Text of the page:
Mrs Anna Jameson was first suggested to us as a critic of Shakespeare, and her two-volume Characteristics of Women: Moral, Poetical and Historical (1832), was one of the first works we reissued in 2009. Jameson analyses the characters of twenty-three of Shakespeare’s heroines – whom she places into four categories, characters of intellect, of passion and imagination, of affection, and historical characters – while at the same time considering contemporary issues of the education of women and their place in public life.
Next, we did Winter Studies and Summer Rambles in Canada (in three volumes, 1838), in the context of women’s travel writing, and now we have produced the two volumes of Sacred and Legendary Art which Jameson published in 1848. (There were three later volumes, on Legends of the Monastic Orders, Legends of the Madonna, and The History of Our Lord (the last completed by Lady Eastlake (formerly Elizabeth Rigby) and published posthumously in 1864).) It seemed about time to find out more about the multi-faceted Mrs Jameson.
Anna Brownell Jameson turned out to be connected to many others among our authors. She was born in Dublin in 1794, the daughter of a miniature painter, Denis Murphy (on whom, see Strickland’s Dictionary of Irish Artists) who worked for Princess Charlotte of Wales (and failed to get payment for his work from Prince Leopold after the princess’s death). Anna, the eldest of five sisters, had been educated by a governess during a period of her parents’ relative prosperity, but by the age of twelve was herself teaching her sisters, and at sixteen took the first of several posts as a governess, to the children of the marquess of Winchester – did her father’s court connection help with this? At the age of twenty-seven, she became engaged to a young barrister, Robert Jameson (not to be confused with the mineralogist); the engagement was broken off, but later renewed, and she was married in 1825.
The marriage was not a success: when in 1829 Robert was appointed as a judge in the colony of Dominica, Anna did not travel with him; nor did she at first accompany him when he was promoted to attorney-general of Upper Canada. Her visit there in 1836–7 was probably part of an effort by Robert to demonstrate the propriety of his family life in pursuit of promotion, but on her return to England in 1838, they agreed formally to live apart. Anna spent the rest of her life (she died in 1860) travelling and writing, becoming something of a role model for the next generation of feminists, including Bodichon and Parkes.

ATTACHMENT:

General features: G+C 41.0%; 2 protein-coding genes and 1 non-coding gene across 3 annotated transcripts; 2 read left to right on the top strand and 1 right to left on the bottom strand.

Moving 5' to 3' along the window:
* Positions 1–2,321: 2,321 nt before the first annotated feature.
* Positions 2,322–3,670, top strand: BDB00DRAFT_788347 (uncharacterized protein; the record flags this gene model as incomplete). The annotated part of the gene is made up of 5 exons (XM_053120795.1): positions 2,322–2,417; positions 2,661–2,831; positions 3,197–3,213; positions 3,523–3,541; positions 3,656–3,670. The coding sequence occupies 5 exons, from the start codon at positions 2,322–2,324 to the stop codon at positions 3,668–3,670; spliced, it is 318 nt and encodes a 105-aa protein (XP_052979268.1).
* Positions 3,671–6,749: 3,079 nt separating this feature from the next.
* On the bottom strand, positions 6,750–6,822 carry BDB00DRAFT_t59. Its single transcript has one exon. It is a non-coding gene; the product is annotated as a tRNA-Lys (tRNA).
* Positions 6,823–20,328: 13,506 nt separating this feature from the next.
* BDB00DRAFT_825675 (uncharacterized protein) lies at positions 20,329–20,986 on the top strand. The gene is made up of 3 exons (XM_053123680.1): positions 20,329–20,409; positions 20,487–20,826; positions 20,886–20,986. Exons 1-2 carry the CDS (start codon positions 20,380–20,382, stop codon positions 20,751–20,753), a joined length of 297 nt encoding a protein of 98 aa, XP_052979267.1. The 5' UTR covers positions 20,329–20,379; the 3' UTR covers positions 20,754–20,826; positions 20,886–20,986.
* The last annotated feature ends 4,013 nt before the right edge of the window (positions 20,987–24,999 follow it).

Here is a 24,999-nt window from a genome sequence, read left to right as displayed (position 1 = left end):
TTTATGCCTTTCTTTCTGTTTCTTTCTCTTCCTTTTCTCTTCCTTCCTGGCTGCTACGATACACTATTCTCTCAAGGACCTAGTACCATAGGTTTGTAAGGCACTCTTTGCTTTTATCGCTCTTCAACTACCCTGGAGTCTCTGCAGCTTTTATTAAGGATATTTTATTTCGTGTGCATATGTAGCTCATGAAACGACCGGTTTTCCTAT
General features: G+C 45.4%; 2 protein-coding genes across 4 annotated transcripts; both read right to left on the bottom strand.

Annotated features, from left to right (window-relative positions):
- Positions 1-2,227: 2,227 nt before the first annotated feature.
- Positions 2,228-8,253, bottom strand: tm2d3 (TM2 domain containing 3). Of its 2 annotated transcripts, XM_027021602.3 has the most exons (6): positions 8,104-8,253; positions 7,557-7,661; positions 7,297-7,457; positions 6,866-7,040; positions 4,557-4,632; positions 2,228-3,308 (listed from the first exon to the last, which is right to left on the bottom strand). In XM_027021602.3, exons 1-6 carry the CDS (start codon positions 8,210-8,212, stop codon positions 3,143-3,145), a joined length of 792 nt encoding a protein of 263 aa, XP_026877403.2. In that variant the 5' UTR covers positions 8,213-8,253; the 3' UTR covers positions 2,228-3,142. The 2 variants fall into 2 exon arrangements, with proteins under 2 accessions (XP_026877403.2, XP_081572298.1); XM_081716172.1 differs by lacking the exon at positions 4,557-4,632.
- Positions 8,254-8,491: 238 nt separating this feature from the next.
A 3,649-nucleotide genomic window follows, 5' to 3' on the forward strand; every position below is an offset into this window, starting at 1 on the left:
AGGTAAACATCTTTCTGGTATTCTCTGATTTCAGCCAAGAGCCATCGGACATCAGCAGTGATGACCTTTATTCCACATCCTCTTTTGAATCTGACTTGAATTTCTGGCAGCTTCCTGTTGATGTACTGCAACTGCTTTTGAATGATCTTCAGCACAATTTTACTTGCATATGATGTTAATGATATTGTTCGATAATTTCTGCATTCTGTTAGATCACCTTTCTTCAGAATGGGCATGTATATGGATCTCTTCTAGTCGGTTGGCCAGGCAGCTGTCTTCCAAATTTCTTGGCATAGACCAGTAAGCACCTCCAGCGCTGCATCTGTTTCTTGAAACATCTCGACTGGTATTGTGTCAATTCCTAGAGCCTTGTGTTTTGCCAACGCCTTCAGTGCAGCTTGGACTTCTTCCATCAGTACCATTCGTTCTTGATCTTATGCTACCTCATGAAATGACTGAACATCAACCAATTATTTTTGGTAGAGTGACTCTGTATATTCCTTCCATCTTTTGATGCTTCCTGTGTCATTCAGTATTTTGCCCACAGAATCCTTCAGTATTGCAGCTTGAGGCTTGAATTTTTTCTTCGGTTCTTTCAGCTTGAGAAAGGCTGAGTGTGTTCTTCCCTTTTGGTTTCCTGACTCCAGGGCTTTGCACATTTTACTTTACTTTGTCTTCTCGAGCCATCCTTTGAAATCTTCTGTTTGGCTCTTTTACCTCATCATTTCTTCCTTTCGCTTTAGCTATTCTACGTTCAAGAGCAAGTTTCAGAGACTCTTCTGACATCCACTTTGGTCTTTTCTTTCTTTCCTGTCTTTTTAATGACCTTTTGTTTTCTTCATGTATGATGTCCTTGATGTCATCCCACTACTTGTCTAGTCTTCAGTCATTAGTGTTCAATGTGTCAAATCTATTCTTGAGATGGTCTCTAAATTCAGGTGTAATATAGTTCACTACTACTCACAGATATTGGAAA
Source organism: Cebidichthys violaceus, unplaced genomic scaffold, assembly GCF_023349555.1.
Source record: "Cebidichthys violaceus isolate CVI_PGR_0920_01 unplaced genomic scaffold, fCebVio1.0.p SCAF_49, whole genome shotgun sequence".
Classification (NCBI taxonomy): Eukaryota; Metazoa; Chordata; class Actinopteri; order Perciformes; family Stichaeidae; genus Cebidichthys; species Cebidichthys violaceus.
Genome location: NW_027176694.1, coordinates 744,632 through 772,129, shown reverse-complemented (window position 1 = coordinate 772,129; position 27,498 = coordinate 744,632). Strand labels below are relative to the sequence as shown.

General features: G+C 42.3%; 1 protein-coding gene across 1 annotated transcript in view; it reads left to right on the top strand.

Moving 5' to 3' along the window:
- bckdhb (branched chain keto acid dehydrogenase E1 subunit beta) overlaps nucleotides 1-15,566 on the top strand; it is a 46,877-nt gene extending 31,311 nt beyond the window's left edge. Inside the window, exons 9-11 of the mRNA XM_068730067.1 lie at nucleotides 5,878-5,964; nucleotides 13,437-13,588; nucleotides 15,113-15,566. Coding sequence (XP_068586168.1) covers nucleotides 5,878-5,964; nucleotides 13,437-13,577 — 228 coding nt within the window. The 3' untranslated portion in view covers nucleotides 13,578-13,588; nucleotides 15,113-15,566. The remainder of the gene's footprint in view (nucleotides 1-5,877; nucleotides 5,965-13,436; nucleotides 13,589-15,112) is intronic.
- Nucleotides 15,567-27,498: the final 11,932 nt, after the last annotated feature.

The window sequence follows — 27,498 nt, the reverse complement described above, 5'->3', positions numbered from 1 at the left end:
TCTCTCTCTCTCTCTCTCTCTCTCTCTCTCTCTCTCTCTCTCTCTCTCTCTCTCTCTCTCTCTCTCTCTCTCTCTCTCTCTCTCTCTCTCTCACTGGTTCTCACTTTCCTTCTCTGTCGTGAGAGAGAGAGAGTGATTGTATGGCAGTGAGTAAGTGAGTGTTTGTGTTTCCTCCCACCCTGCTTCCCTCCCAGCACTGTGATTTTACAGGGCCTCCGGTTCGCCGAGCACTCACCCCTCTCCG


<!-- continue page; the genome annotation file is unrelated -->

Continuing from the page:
She was the main financial support of her family after her father’s death in 1842, and, to augment her earnings from her writings, relied on both an annual pension from the Queen of £100 and another £100 a year raised by her friends. After one early attempt at fiction, she concentrated on literary and art criticism as well as travel writing: her status as a writer was considerable during her lifetime, and Sacred and Legendary Art became for travellers both an indispensable encyclopaedia of the iconography of Christian art and a handy guide to the European churches and galleries where the art was to be viewed. An obituary claimed that ‘as an art critic, Mrs Jameson was almost unrivalled’, and Carlyle referred to her as the ‘celebrated Mrs Jamieson’ [sic]; on the other hand, Ruskin asserted in Praeterita (many years after her death) that she was ‘absolutely without knowledge or instinct of painting’ and as having ‘no sharpness of insight even for anything else’. (Though of course Ruskin was known for the viciousness of his criticism – compare his cruel attack on Octavia Hill…)
But her admirers seem to have been greater in number than her critics: the Brownings were her great friends, and she was in fact complicit in their elopement. Harriet Martineau wrote an obituary piece describing her as ‘fervent, unreasoning, generous, accomplished’; Thackeray was one of the trustees of her royal pension; Mrs Oliphant edited her biography. Jameson’s various works are energetic, humorous and insightful: and definitely the place to go if you need to find out which saint is the one portrayed with a cleaver through his skull, or the one with the large-toothed saw through his middle.